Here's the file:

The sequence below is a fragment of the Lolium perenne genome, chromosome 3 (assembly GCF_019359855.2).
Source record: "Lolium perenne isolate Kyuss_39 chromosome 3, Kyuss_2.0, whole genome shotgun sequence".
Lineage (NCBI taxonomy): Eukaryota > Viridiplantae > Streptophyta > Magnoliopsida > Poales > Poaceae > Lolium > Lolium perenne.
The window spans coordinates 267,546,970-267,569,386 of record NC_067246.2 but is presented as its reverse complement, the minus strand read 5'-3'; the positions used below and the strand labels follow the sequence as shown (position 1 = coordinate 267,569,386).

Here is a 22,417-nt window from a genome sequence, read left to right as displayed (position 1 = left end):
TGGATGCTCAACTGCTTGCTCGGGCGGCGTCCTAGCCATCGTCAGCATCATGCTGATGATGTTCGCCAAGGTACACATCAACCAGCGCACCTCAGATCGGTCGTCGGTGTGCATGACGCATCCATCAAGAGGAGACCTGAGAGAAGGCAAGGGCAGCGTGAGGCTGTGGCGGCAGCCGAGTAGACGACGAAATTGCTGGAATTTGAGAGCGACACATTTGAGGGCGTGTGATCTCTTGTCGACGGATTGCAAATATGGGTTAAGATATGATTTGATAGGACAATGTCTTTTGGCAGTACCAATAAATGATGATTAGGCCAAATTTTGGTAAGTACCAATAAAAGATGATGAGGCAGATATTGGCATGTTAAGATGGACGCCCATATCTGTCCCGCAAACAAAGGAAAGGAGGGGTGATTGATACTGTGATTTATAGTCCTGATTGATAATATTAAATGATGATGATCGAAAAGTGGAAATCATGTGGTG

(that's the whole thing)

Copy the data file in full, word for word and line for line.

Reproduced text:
The sequence below is a fragment of the Lolium perenne genome, chromosome 3 (assembly GCF_019359855.2).
Source record: "Lolium perenne isolate Kyuss_39 chromosome 3, Kyuss_2.0, whole genome shotgun sequence".
Lineage (NCBI taxonomy): Eukaryota > Viridiplantae > Streptophyta > Magnoliopsida > Poales > Poaceae > Lolium > Lolium perenne.
The window spans coordinates 267,546,970-267,569,386 of record NC_067246.2 but is presented as its reverse complement, the minus strand read 5'-3'; the positions used below and the strand labels follow the sequence as shown (position 1 = coordinate 267,569,386).

Here is a 22,417-nt window from a genome sequence, read left to right as displayed (position 1 = left end):
TGGATGCTCAACTGCTTGCTCGGGCGGCGTCCTAGCCATCGTCAGCATCATGCTGATGATGTTCGCCAAGGTACACATCAACCAGCGCACCTCAGATCGGTCGTCGGTGTGCATGACGCATCCATCAAGAGGAGACCTGAGAGAAGGCAAGGGCAGCGTGAGGCTGTGGCGGCAGCCGAGTAGACGACGAAATTGCTGGAATTTGAGAGCGACACATTTGAGGGCGTGTGATCTCTTGTCGACGGATTGCAAATATGGGTTAAGATATGATTTGATAGGACAATGTCTTTTGGCAGTACCAATAAATGATGATTAGGCCAAATTTTGGTAAGTACCAATAAAAGATGATGAGGCAGATATTGGCATGTTAAGATGGACGCCCATATCTGTCCCGCAAACAAAGGAAAGGAGGGGTGATTGATACTGTGATTTATAGTCCTGATTGATAATATTAAATGATGATGATCGAAAAGTGGAAATCATGTGGTG